> On Sun, 19 Apr 2015 08:23:22 -0700, Joerg <news@analogconsultants.com> > wrote: > >> On 2015-04-15 9:59 PM, John Larkin wrote: >>> I need maybe +750 volts at low current, 15 mA maybe. Here are some >>> attempts to recover some of the leakage inductance energy and keep the >>> transformer affordable. >>> >>> https://dl.dropboxusercontent.com/u/53724080/Circuits/Power/Flybacks.JPG >>> >>> I got some quotes on PCB mountable HV bricks, and the prices were >>> insane. Maybe I'll make my own, which is more fun anyhow. >>> >> >> I have always used CCFL transformers for such jobs. They cost very >> little and are small. But I could imagine them becoming less available >> in a decade or so because backlighting goes towards LED (which IME is >> also better). >> >> Yes, I know, it is very decadent and not the manly thing to use such a >> mundane part ... > > Not manly to use a multi-kilovolt transformer? It's OK as long as you > don't call it a tranny, I guess. > > Aren't CCFL tansformers usually run in sinewave mode? I can do that. >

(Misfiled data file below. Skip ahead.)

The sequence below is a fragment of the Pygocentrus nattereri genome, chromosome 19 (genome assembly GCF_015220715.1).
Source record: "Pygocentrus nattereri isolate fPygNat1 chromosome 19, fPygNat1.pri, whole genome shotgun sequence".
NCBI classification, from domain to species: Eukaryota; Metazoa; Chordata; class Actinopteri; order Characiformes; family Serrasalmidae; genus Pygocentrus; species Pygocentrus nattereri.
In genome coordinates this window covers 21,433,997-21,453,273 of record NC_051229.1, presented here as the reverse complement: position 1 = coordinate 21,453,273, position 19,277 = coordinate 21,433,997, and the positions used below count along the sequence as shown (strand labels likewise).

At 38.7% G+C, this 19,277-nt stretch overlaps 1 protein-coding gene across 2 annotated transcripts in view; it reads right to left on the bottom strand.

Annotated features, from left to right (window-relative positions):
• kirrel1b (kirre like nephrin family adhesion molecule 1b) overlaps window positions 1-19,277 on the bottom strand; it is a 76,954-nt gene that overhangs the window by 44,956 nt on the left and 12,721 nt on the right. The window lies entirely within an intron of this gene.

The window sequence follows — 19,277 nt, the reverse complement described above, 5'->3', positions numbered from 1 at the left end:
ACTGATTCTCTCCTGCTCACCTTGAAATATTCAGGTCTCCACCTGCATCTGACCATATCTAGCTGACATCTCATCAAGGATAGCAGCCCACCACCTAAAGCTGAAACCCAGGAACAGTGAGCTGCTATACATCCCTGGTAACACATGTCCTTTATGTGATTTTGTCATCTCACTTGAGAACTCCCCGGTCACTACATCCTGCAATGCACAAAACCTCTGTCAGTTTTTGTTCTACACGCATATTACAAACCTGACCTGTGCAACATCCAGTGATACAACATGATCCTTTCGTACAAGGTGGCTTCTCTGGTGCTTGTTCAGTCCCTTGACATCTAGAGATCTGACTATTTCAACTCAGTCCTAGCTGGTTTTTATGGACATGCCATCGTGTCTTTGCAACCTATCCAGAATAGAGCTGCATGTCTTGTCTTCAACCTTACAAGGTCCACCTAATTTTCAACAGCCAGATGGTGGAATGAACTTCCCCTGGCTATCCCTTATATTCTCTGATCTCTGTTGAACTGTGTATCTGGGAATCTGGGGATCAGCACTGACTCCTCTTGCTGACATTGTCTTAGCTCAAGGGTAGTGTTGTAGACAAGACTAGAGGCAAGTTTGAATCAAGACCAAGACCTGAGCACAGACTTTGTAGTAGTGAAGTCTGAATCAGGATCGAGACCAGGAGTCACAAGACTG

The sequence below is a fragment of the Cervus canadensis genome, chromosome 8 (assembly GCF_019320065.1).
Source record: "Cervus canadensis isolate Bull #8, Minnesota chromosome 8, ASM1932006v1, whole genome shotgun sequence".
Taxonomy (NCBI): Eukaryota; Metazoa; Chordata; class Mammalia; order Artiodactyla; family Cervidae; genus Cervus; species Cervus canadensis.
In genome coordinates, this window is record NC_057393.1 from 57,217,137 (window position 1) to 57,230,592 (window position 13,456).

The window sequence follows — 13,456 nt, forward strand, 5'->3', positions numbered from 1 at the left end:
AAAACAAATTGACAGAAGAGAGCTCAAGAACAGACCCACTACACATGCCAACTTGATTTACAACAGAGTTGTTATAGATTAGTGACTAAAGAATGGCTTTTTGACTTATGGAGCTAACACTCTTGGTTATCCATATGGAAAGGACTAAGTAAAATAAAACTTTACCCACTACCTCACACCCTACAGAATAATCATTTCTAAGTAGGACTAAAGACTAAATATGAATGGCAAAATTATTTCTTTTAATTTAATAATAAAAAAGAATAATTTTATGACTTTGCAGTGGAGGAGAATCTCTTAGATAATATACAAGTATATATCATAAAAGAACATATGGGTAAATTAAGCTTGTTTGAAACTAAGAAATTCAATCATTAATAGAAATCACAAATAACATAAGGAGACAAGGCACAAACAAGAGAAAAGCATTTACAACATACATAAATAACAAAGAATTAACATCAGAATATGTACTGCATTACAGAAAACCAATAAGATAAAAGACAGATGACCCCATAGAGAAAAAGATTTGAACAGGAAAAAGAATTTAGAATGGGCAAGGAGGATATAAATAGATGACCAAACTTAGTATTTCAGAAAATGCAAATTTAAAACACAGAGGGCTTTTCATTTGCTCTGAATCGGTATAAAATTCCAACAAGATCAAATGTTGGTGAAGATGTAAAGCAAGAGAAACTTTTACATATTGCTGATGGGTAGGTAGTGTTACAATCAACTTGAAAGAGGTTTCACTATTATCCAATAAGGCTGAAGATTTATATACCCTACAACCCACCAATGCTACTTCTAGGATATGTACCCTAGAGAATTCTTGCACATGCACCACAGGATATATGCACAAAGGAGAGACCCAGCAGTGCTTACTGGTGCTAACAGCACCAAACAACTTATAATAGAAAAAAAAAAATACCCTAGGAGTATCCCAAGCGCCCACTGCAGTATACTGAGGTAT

The usual method and a rather cheap one is a Royer oscillator. CCFL transformers usually come with a helper winding for the feedback. Just be careful because fluorescent backlighting is on the way out and some parts have been EOL'd or there are warning signs such as "not recommended for new designs". -- Regards, Joerg http://www.analogconsultants.com/
On Mon, 20 Apr 2015 09:47:25 -0700, Joerg <news@analogconsultants.com>
wrote: